The next step in the development of Hellenistic science came from more precise observations of celestial bodies, using essentially moveable sighting holes on large protractors (the telescope was not invented, of course, until 1609) and marked sticks. This was possible with the creation of a large scientific institution, the Library and Museum at Alexandria.

Alexander the Great's conquering army had spread Hellenistic culture as far as India, and had subdued Persia, Babylonia, Palestine and Egypt. When he died young in Babylon, the vast empire was divided among his generals, and the general that received Egypt, was Ptolemy I. Ptolemy provided support for the founding of a large library and museum in Alexandria, a city founded by Alexander the Great.  In this scientific and literary arena, scientific accomplishments were examined and performed.
Eratosthenes measured the size of the Earth correctly. And astronomical observations were performed, Hipparchus, for example, making his large star catalog.

The results of this sequence of observations produced a paradox which was inconsistent with the concentric spheres of Eudoxus. The moving celestial bodies, the moon, the sun, the planets, exhibited an irregularity in motion that the uniformly moving concentric spheres would not explain. Particular among them was retrograde motion of the outer planets, Mars, Jupiter and Saturn (Uranus, Neptune and Pluto were unknown in pretelescopic times). Planets exhibit retrograde motion when they seem to stop their usual apparent motion from west to east along or near the ecliptic, reverse direction and for a while go from east to west among the "fixed" stars, and then stop and proceed prograde again.

Two explanations arose in ancient Hellenistic science to explain this phenomenon. The first, by Aristarchus of Samos,placed the sun at the center of the Universe and the Earth as one of the planets going around it, each planet completing its revolution around the sun in a shorter time period than the next planet farther out. As an inner planet, such as the Earth, passed a less speedy outer planet, such as Mars, the outer planet would be seen to lag behind and even move backwards relative to the
much more distant stars. As the Earth rounded the curve of its orbit, however, the outer planet would be seen to move forward again. Also, in Aristarchus' system, the fixed sun only appears to rise and set each day because of the rotation of the Earth.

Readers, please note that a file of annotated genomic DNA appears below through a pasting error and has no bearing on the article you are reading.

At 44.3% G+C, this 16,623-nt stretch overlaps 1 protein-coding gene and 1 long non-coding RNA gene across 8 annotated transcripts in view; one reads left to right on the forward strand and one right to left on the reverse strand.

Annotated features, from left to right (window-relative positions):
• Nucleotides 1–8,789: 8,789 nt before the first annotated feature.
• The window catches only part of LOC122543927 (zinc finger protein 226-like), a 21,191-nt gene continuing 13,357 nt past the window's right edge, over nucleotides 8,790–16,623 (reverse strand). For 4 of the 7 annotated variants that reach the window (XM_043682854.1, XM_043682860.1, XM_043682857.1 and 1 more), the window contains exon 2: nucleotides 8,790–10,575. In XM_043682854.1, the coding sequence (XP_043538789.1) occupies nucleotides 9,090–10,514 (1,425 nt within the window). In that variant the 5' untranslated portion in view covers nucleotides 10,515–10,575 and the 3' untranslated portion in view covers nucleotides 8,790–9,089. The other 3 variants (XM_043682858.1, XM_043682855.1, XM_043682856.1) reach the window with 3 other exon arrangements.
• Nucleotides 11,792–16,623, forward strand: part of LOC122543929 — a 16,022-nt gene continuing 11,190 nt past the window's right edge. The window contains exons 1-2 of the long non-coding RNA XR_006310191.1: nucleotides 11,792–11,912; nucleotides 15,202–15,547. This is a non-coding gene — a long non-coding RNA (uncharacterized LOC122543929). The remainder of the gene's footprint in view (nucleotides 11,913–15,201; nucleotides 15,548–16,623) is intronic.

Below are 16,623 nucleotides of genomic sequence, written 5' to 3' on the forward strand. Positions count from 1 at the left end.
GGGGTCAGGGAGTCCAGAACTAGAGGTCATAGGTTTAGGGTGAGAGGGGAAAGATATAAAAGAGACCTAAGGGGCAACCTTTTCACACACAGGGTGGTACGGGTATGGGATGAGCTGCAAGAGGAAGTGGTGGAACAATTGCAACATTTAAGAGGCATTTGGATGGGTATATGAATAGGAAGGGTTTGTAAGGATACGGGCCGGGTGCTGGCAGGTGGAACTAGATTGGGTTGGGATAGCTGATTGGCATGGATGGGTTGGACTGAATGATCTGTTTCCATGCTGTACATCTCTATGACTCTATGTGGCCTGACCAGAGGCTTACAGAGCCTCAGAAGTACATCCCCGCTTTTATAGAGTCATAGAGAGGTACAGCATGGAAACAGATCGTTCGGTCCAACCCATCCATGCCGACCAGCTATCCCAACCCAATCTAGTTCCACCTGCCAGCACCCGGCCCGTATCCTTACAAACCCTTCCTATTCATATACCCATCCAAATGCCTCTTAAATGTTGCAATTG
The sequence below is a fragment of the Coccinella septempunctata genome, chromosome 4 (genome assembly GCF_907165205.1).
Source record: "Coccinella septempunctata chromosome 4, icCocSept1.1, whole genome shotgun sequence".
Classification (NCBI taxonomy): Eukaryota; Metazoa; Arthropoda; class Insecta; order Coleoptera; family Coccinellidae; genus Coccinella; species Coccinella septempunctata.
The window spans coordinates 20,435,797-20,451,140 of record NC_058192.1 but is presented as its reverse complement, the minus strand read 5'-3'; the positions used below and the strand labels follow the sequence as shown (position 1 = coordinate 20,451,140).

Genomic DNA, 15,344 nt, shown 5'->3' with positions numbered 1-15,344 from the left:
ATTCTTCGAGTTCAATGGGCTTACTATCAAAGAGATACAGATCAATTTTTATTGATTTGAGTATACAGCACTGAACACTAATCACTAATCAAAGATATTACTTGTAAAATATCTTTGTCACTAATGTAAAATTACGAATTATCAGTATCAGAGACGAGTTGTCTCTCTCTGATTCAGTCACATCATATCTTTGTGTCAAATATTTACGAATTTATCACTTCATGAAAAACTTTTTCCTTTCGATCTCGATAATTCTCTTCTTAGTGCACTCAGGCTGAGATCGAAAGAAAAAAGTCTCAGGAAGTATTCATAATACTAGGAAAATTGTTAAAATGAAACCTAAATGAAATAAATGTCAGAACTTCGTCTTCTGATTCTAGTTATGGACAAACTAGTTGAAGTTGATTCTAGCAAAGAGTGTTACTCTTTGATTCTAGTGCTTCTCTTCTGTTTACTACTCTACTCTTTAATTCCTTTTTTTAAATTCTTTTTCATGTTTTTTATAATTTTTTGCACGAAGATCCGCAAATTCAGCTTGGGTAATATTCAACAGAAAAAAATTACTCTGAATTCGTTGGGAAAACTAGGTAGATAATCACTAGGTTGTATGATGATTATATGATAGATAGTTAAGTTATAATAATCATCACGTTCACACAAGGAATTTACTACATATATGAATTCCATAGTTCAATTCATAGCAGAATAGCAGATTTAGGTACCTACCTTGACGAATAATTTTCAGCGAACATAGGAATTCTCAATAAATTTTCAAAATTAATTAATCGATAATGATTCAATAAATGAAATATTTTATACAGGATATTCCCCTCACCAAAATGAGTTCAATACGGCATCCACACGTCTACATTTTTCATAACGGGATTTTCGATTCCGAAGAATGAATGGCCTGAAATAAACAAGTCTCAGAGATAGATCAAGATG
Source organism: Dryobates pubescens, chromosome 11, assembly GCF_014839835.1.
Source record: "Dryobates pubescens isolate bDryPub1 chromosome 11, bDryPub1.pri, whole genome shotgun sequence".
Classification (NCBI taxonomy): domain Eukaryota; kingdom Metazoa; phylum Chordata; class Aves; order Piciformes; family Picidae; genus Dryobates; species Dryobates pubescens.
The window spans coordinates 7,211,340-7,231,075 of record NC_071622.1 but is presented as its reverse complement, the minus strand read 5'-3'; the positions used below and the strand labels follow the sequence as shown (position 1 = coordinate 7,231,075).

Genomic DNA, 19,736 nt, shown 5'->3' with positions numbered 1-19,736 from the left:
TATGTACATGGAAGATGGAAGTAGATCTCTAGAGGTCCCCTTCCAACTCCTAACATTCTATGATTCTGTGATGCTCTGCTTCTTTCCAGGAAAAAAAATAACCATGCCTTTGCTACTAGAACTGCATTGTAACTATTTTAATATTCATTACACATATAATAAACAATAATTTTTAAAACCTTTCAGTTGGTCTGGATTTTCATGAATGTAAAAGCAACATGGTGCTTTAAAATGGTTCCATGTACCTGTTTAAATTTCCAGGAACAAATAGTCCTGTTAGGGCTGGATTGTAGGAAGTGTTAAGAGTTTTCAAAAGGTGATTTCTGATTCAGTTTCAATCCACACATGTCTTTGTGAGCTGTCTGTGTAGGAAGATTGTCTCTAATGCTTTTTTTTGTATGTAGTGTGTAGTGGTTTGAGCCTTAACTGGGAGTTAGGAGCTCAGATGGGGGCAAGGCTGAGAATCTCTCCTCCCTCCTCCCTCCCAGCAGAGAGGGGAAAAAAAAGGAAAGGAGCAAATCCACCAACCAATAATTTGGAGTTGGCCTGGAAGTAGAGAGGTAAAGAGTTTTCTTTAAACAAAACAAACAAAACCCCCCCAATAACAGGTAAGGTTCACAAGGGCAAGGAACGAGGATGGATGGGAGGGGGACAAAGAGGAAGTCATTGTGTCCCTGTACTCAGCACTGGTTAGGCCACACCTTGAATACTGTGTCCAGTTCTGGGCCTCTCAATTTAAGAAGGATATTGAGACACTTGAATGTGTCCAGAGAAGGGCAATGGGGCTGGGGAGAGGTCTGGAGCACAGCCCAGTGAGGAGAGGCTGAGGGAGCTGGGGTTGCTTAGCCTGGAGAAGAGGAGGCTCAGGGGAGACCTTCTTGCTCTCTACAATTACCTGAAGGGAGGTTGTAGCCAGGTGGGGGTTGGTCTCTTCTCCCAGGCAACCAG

Aristarchus' system explained retrograde motion well and was, as we now know, the correct choice. Other irregularities in the motion of the planets around the sun could be explained in Aristarchus' system by adding additional circular motions (heliocentric epicycles, as was done by Copernicus) or by assuming the planets orbit on ellipses (the correct choice, as was done by Kepler). However, another system was proposed which also explained retrograde motion.

Claudius Ptolemaeus, or Ptolemy (no relation to the earlier King Ptolemy) proposed such an alternative system around the year 60. In his view, the Earth was essentially near the center of the Universe, and exhibited no motion of any kind, the stars,sun and moon going around it every day. Retrograde planetary motion was explained by adding epicycles, or circles on circles. The main concentric crystal sphere of Eudoxus was preserved in the deferent, centered near the immobile Earth. The epicycle, or
circle on the circle, rotated backwards with respect to the deferent's motion and carried the planet imbedded in its circumference.

The inner planets (Mercury and Venus) in Ptolemy's system orbited on deferents with the same period of revolution as the sun. Their epicycles were large, and allowed them to be taken some angular distance from the sun corresponding to their points of greatest elongation. This was a necessary contrivance to explain why the planets Mercury and Venus can never be seen in opposition. In the Aristarchus (heliocentric) model, it is
obvious: they are inner planets, and cannot get on the opposite side of the Earth than the sun is on.